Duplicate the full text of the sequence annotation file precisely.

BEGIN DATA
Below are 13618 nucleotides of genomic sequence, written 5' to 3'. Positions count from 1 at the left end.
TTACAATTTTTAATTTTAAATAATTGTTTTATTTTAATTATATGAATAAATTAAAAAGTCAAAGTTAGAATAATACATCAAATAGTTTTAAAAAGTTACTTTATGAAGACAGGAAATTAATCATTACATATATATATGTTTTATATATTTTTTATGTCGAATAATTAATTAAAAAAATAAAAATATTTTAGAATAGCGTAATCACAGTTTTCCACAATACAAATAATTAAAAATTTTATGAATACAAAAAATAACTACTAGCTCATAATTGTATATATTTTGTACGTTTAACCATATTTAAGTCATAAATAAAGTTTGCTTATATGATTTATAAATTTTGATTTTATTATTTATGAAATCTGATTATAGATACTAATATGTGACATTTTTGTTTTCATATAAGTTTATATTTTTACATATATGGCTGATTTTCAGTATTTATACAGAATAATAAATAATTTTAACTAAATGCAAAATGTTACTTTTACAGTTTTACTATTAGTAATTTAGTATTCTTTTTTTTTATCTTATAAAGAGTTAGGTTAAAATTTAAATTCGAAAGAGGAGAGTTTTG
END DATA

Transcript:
Below are 13618 nucleotides of genomic sequence, written 5' to 3'. Positions count from 1 at the left end.
TTACAATTTTTAATTTTAAATAATTGTTTTATTTTAATTATATGAATAAATTAAAAAGTCAAAGTTAGAATAATACATCAAATAGTTTTAAAAAGTTACTTTATGAAGACAGGAAATTAATCATTACATATATATATGTTTTATATATTTTTTATGTCGAATAATTAATTAAAAAAATAAAAATATTTTAGAATAGCGTAATCACAGTTTTCCACAATACAAATAATTAAAAATTTTATGAATACAAAAAATAACTACTAGCTCATAATTGTATATATTTTGTACGTTTAACCATATTTAAGTCATAAATAAAGTTTGCTTATATGATTTATAAATTTTGATTTTATTATTTATGAAATCTGATTATAGATACTAATATGTGACATTTTTGTTTTCATATAAGTTTATATTTTTACATATATGGCTGATTTTCAGTATTTATACAGAATAATAAATAATTTTAACTAAATGCAAAATGTTACTTTTACAGTTTTACTATTAGTAATTTAGTATTCTTTTTTTTTATCTTATAAAGAGTTAGGTTAAAATTTAAATTCGAAAGAGGAGAGTTTTG